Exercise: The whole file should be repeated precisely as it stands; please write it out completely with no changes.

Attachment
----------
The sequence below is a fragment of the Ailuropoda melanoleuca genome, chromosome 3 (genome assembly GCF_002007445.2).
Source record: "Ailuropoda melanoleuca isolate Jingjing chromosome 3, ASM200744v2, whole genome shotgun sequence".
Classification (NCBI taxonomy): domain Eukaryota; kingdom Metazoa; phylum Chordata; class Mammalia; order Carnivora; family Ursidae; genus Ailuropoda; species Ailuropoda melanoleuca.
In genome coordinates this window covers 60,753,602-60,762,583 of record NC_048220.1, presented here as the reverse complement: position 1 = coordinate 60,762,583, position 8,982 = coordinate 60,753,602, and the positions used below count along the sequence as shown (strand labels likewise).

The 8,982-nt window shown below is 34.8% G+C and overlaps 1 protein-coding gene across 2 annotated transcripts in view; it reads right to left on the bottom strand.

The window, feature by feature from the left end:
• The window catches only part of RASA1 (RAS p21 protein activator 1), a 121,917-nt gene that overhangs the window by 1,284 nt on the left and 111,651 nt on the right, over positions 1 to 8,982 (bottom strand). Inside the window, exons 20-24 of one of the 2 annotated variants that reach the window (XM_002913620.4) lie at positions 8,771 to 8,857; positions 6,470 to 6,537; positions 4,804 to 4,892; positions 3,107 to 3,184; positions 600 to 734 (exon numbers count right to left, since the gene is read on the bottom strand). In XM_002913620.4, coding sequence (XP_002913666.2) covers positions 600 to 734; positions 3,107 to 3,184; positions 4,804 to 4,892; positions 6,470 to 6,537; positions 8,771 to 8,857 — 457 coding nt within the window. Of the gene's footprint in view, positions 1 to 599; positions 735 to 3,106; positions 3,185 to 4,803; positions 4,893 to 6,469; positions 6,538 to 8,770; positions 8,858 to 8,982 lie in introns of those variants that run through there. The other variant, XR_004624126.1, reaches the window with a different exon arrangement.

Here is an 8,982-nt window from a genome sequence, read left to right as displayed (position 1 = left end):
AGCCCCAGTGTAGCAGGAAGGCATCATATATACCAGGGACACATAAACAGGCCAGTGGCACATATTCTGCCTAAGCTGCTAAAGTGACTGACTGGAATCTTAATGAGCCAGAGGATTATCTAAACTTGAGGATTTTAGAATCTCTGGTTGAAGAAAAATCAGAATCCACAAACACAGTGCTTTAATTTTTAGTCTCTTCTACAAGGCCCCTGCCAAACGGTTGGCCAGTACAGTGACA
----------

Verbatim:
The sequence below is a fragment of the Ailuropoda melanoleuca genome, chromosome 3 (genome assembly GCF_002007445.2).
Source record: "Ailuropoda melanoleuca isolate Jingjing chromosome 3, ASM200744v2, whole genome shotgun sequence".
Classification (NCBI taxonomy): domain Eukaryota; kingdom Metazoa; phylum Chordata; class Mammalia; order Carnivora; family Ursidae; genus Ailuropoda; species Ailuropoda melanoleuca.
In genome coordinates this window covers 60,753,602-60,762,583 of record NC_048220.1, presented here as the reverse complement: position 1 = coordinate 60,762,583, position 8,982 = coordinate 60,753,602, and the positions used below count along the sequence as shown (strand labels likewise).

The 8,982-nt window shown below is 34.8% G+C and overlaps 1 protein-coding gene across 2 annotated transcripts in view; it reads right to left on the bottom strand.

The window, feature by feature from the left end:
• The window catches only part of RASA1 (RAS p21 protein activator 1), a 121,917-nt gene that overhangs the window by 1,284 nt on the left and 111,651 nt on the right, over positions 1 to 8,982 (bottom strand). Inside the window, exons 20-24 of one of the 2 annotated variants that reach the window (XM_002913620.4) lie at positions 8,771 to 8,857; positions 6,470 to 6,537; positions 4,804 to 4,892; positions 3,107 to 3,184; positions 600 to 734 (exon numbers count right to left, since the gene is read on the bottom strand). In XM_002913620.4, coding sequence (XP_002913666.2) covers positions 600 to 734; positions 3,107 to 3,184; positions 4,804 to 4,892; positions 6,470 to 6,537; positions 8,771 to 8,857 — 457 coding nt within the window. Of the gene's footprint in view, positions 1 to 599; positions 735 to 3,106; positions 3,185 to 4,803; positions 4,893 to 6,469; positions 6,538 to 8,770; positions 8,858 to 8,982 lie in introns of those variants that run through there. The other variant, XR_004624126.1, reaches the window with a different exon arrangement.

Here is an 8,982-nt window from a genome sequence, read left to right as displayed (position 1 = left end):
AGCCCCAGTGTAGCAGGAAGGCATCATATATACCAGGGACACATAAACAGGCCAGTGGCACATATTCTGCCTAAGCTGCTAAAGTGACTGACTGGAATCTTAATGAGCCAGAGGATTATCTAAACTTGAGGATTTTAGAATCTCTGGTTGAAGAAAAATCAGAATCCACAAACACAGTGCTTTAATTTTTAGTCTCTTCTACAAGGCCCCTGCCAAACGGTTGGCCAGTACAGTGACA